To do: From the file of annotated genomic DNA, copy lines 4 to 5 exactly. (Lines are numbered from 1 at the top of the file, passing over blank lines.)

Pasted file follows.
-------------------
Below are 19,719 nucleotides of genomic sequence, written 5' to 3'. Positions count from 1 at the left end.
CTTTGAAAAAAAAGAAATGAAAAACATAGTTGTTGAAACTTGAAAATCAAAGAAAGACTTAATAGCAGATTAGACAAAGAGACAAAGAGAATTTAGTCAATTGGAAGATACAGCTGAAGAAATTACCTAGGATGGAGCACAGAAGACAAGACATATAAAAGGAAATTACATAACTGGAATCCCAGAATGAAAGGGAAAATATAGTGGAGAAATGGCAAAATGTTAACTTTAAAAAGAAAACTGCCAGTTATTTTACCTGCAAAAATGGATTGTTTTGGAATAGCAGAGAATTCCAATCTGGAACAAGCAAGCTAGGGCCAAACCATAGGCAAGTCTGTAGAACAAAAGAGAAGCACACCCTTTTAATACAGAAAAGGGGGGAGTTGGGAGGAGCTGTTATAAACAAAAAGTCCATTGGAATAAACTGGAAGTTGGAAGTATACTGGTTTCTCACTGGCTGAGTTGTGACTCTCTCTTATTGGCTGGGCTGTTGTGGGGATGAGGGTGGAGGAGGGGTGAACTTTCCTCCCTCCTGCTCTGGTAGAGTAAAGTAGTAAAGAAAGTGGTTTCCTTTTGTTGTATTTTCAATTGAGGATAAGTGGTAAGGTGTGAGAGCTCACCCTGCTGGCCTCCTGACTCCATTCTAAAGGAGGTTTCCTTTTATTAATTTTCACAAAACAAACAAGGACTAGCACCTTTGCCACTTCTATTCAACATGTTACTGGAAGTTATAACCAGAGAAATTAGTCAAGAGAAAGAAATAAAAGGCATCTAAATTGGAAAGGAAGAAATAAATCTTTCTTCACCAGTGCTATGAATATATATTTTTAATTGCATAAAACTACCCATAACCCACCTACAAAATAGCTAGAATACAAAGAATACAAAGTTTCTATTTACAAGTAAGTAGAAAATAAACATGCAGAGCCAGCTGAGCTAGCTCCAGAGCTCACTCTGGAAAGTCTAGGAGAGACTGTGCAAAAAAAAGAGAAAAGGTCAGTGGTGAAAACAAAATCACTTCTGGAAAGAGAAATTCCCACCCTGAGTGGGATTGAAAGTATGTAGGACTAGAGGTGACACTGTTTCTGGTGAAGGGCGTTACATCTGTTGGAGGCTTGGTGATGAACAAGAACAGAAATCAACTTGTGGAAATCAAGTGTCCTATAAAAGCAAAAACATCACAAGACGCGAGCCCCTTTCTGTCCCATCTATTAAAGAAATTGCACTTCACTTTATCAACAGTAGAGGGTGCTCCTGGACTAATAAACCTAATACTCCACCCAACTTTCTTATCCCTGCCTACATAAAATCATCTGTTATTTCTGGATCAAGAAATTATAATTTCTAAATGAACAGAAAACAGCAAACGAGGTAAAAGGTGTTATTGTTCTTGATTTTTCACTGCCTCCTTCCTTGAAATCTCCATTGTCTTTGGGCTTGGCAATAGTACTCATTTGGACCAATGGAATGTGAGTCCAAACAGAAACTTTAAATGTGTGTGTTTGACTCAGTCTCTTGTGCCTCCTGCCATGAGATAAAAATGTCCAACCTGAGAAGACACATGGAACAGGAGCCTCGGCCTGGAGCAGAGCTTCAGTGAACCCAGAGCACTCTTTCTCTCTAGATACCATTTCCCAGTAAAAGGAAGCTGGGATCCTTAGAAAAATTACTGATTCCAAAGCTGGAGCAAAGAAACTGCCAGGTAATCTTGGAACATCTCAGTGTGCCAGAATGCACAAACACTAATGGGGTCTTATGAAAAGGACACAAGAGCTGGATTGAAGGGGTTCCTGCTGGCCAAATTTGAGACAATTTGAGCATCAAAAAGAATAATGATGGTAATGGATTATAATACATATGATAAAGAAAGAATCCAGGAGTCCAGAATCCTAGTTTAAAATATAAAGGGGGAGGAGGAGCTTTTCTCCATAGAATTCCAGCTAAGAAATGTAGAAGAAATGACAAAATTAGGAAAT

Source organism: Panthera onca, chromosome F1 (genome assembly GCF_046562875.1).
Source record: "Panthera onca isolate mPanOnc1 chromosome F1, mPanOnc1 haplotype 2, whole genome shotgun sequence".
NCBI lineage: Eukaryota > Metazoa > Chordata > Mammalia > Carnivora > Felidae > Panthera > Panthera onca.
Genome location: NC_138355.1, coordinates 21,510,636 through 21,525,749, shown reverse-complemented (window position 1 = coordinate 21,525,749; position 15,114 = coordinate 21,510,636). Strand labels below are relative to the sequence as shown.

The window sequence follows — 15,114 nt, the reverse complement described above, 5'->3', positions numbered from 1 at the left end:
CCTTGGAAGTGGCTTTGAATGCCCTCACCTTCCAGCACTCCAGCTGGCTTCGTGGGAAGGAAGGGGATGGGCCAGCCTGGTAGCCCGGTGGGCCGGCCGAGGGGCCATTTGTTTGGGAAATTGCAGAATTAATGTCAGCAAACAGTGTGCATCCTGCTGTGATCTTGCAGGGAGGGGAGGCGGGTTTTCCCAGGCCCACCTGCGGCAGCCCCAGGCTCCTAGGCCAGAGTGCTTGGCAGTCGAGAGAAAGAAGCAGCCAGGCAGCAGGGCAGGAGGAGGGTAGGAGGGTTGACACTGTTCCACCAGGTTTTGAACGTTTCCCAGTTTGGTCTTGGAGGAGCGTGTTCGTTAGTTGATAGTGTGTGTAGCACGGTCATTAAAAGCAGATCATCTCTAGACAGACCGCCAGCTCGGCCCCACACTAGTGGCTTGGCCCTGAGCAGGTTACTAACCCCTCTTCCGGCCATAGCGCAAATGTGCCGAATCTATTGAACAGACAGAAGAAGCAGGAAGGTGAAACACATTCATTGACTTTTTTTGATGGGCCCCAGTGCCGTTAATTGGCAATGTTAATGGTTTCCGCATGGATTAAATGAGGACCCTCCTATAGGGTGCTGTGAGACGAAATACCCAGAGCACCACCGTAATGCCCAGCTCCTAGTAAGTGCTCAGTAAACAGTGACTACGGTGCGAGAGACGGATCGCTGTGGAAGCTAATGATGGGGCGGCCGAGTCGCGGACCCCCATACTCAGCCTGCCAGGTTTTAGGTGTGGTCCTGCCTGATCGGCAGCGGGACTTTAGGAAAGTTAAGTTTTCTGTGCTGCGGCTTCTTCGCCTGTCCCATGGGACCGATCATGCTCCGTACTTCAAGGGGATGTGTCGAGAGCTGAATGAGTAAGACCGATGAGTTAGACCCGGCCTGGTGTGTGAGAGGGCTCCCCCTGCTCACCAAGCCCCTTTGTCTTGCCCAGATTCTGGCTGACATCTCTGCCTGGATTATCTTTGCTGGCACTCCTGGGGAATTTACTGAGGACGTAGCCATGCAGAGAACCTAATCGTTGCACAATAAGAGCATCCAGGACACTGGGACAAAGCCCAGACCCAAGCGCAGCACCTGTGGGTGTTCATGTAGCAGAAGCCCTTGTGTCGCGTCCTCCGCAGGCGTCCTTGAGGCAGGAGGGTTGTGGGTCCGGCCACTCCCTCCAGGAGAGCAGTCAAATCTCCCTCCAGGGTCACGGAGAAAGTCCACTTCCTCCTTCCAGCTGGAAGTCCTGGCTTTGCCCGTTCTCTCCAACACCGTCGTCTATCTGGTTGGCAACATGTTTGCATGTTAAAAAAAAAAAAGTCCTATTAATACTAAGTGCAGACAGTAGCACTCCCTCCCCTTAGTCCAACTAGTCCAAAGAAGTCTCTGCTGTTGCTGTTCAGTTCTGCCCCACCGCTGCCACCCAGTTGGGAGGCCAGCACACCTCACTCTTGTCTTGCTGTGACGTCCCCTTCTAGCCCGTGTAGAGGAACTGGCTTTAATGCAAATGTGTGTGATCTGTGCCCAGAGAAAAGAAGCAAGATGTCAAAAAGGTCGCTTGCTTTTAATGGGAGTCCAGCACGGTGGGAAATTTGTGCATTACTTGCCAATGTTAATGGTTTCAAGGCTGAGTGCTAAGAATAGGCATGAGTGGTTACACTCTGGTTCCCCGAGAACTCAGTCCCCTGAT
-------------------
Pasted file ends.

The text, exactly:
Source record: "Panthera onca isolate mPanOnc1 chromosome F1, mPanOnc1 haplotype 2, whole genome shotgun sequence".
NCBI lineage: Eukaryota > Metazoa > Chordata > Mammalia > Carnivora > Felidae > Panthera > Panthera onca.